You’ve likely smoked this before. What were your thoughts on it? Please add them to the comments below. Just for fun, if you know, I’d be interested to know what your local B&M names this blend.

LJ Heart Burley by Russ Ouellette – Hearth and Home

Blender’s description:

A light, naturally sweet blend created for renowned pipemaker, Lannes Johnson, who selected this mixture to send as a sample to his pipe customers. Two diff- erent types of nutty Burley are laced with an unusual cube cut Virginia and a Burley-based natural toasted Black Cavendish for a splash of non-flavored sweetness. Now available to the general public for the very first time. If you’re looking for an all-day blend that isn’t wet or overly sugary, give this one a try.

Expect this tobacco to arrive well on the dry side. I recommend leaving it as is before smoking. The overall taste is slightly sweet with a healthy tang. Maybe its my imagination but I’d swear I taste a little Perique, but the blend description doesn’t mention it.

The base of burley is easy on the tongue but deserves a careful smoking cadence to keep off any bitterness. This is a clean medium bodied that won’t win any rewards for complexity and likely never sought any. The blend was created for an all-day pipe smoker, and an all-day blend it is if you share LJ’s preference for a straightforward tangy smoke.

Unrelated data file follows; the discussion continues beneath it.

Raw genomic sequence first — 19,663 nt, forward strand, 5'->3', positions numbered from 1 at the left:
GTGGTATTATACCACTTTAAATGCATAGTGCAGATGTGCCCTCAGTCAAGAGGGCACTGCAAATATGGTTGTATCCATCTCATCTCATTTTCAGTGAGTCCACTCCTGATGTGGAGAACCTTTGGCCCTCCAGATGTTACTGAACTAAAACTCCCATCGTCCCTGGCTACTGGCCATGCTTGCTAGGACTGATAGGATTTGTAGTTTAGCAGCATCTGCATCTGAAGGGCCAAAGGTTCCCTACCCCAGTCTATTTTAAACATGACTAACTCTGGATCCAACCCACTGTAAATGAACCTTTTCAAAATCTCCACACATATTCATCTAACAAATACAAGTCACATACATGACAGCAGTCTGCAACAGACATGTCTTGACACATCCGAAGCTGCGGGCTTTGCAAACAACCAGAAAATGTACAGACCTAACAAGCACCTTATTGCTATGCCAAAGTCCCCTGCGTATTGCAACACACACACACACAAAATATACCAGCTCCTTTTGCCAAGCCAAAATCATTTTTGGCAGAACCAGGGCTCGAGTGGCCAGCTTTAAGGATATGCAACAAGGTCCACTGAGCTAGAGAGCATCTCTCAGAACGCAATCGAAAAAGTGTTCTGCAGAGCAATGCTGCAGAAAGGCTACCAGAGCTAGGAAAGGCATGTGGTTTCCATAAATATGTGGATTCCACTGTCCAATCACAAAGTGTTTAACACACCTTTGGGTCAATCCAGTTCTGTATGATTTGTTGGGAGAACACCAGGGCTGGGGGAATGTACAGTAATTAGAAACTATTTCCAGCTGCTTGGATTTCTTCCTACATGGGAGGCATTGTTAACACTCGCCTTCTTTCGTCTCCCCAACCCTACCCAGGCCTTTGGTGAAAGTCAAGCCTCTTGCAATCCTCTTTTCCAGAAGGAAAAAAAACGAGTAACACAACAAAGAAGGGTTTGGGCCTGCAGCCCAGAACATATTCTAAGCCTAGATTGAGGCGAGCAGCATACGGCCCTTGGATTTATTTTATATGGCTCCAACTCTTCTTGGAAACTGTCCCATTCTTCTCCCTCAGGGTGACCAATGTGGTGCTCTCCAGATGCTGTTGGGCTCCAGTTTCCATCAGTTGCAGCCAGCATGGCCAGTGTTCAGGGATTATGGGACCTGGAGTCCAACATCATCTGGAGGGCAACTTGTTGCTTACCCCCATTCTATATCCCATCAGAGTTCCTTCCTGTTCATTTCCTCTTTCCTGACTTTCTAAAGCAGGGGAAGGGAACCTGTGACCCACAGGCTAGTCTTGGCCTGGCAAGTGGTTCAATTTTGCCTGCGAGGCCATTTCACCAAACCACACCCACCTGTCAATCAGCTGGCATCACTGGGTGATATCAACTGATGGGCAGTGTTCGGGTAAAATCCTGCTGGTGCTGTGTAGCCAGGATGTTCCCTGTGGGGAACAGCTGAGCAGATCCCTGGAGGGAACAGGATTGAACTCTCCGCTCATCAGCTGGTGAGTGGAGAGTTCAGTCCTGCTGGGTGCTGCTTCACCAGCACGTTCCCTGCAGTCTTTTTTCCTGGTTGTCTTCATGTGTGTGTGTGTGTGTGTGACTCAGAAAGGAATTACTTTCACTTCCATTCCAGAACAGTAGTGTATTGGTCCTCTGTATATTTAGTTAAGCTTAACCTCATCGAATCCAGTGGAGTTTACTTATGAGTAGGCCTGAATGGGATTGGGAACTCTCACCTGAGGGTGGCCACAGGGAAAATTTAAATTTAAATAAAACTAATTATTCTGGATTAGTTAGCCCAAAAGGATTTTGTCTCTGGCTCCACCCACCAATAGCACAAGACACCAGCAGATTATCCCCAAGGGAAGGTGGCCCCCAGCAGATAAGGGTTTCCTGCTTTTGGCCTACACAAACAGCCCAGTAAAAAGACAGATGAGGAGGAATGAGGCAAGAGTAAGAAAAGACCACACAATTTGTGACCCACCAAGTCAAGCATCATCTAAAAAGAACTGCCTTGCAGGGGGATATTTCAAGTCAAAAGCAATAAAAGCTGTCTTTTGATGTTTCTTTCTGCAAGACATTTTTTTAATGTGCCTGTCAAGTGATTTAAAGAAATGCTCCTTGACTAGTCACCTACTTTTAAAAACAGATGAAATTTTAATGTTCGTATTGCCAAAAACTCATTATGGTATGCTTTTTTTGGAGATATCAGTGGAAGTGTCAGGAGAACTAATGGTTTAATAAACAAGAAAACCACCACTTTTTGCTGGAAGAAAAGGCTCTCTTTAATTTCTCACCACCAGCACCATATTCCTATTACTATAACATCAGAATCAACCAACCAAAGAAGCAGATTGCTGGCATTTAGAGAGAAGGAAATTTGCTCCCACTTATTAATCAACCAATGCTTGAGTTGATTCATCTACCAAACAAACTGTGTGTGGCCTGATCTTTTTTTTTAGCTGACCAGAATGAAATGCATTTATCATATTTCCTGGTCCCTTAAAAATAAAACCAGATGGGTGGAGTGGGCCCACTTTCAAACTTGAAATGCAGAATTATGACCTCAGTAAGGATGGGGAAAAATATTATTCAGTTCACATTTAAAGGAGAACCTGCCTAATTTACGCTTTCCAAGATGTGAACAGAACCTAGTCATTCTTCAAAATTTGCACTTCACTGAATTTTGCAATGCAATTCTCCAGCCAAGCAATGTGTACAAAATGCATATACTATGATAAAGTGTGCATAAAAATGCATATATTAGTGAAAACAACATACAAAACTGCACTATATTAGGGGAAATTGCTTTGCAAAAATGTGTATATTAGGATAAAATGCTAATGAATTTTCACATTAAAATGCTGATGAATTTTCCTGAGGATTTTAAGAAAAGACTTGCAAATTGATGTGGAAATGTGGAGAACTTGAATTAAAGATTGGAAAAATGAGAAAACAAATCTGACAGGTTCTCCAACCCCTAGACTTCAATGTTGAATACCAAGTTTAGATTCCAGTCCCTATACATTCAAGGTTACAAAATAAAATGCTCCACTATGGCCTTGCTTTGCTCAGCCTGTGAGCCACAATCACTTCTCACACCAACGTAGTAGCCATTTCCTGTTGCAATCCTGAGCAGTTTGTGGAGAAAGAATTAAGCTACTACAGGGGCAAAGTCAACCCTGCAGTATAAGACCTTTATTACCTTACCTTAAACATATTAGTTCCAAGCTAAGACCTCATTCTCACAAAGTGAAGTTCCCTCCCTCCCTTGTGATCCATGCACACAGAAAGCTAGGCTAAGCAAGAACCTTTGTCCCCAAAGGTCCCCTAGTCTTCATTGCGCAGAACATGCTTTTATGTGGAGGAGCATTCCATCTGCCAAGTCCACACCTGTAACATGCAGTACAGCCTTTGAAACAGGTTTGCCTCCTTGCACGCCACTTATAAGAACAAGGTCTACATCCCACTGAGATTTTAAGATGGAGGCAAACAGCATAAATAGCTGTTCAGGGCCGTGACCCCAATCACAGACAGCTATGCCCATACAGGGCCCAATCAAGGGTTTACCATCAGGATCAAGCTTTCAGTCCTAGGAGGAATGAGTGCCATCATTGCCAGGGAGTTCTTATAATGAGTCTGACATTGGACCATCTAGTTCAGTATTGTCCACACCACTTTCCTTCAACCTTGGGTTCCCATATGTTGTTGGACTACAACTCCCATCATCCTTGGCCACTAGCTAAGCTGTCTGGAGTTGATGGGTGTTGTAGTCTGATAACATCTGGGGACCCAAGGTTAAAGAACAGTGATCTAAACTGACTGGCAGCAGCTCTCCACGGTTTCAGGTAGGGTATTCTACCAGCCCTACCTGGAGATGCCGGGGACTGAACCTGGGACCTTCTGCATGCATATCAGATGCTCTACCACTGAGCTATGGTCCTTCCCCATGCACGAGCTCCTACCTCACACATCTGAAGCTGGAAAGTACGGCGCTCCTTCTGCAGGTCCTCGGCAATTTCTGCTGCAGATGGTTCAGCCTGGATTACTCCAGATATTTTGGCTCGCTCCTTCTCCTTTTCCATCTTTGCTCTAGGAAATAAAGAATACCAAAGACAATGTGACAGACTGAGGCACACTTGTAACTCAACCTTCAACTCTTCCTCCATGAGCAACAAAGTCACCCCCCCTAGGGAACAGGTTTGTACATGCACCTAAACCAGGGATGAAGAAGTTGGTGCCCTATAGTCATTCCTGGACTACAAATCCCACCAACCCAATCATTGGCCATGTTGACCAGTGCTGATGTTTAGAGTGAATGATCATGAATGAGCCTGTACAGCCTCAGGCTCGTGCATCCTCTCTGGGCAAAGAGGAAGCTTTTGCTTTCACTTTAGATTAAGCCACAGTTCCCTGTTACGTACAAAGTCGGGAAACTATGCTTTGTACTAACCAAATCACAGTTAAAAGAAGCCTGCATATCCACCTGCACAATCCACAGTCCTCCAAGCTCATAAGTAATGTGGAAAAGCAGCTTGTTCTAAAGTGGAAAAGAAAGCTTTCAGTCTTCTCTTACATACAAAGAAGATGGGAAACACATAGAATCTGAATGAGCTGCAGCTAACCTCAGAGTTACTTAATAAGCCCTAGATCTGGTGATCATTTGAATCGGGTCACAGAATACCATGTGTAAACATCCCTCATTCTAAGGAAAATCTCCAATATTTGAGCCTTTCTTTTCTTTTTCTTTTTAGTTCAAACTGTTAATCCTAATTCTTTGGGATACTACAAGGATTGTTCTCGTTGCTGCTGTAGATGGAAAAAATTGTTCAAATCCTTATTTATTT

Classic Burley Kake by Russ Ouellette – Video

Blender’s description:

Classic Burley Kake is a new blend that pays homage to old-time Burley flakes and cakes. Using Tennessee and Kentucky Burleys, ranging from lighter white to darker mahogany, and a bit of matured red Virginia, this sliced cake tobacco is a traditional American-style blend.

We start with four different types of Burley, the aforementioned Tennessee and Kentucky, plus two different premium white Burleys. Then we add a red Virginia for a maple-like sweetness. Then we use all-natural flavors- cocoa, rum and anise and steam the tobaccos with the flavorings and firmly press and slice it. The aroma is mellow and pleasant, and the taste is lightly sweet with a large volume of smoke.

Hearken back to a simpler time when the sight of a pipe in someone’s mouth while walking down the street was common, and the scent of pipe tobacco was everywhere. Give Classic Burley Kake a try and go back in time.

The new Classic Burley Kake is a similar type of tobacco to Edgeworth Sliced. We’re not attempting to to copy Edgeworth, but rather provide smokers with a blend that is similar to yet still unique.

I try to maintain a certain objectivity when I review tobaccos – it shouldn’t be important to you how much I like this or that blend, you probably just want to know what’s in it and whatever other facts I can relay to you.

That said, I’m going to have to make an exception with Hearth and Home’s Classic Burley Kake. I’m very excited about this blend. For starters, it fits exactly what I’ve been looking for in a Burley blend – just a little sweetness, a little flavor, and I wanted all the rough edges knocked off. That is exactly what Russ Oullette has done with Classic Burley Kake.

In the pouch, the smell is cocoa and a little black licorice. The cakes rub out to medium semi-course cut at the ideal moisture level that makes gravity filling a pipe very easy. I fill this blend rather loose.

Hearth and Home Classic Burley Kake

First light kicks off the rum, anise, and cocoa flavors. The first quarter of the bowl they seem to mingle back and forth allowing me to easily make out each separate flavor. By the 1/3 mark, they seem to meld together and do a perfect job of accompanying the clean base tobacco flavor from the burleys.